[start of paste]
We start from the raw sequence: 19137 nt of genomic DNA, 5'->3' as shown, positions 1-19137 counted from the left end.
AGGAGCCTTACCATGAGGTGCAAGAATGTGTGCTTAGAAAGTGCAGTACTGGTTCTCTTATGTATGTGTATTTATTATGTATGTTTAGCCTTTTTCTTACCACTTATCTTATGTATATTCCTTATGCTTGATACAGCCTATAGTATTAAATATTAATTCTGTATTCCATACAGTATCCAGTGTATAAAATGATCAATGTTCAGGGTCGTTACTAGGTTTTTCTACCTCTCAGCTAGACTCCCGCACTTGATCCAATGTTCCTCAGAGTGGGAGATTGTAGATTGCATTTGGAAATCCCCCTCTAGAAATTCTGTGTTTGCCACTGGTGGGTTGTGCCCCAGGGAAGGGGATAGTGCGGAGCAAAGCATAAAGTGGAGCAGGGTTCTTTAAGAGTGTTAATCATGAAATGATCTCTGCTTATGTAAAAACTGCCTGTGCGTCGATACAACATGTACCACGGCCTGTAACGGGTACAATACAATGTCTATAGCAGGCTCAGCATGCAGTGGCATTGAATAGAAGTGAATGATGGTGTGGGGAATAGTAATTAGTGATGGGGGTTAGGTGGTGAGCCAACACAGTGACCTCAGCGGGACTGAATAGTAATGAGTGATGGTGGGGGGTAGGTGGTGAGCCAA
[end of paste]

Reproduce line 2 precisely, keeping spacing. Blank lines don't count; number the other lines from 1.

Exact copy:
AGGAGCCTTACCATGAGGTGCAAGAATGTGTGCTTAGAAAGTGCAGTACTGGTTCTCTTATGTATGTGTATTTATTATGTATGTTTAGCCTTTTTCTTACCACTTATCTTATGTATATTCCTTATGCTTGATACAGCCTATAGTATTAAATATTAATTCTGTATTCCATACAGTATCCAGTGTATAAAATGATCAATGTTCAGGGTCGTTACTAGGTTTTTCTACCTCTCAGCTAGACTCCCGCACTTGATCCAATGTTCCTCAGAGTGGGAGATTGTAGATTGCATTTGGAAATCCCCCTCTAGAAATTCTGTGTTTGCCACTGGTGGGTTGTGCCCCAGGGAAGGGGATAGTGCGGAGCAAAGCATAAAGTGGAGCAGGGTTCTTTAAGAGTGTTAATCATGAAATGATCTCTGCTTATGTAAAAACTGCCTGTGCGTCGATACAACATGTACCACGGCCTGTAACGGGTACAATACAATGTCTATAGCAGGCTCAGCATGCAGTGGCATTGAATAGAAGTGAATGATGGTGTGGGGAATAGTAATTAGTGATGGGGGTTAGGTGGTGAGCCAACACAGTGACCTCAGCGGGACTGAATAGTAATGAGTGATGGTGGGGGGTAGGTGGTGAGCCAA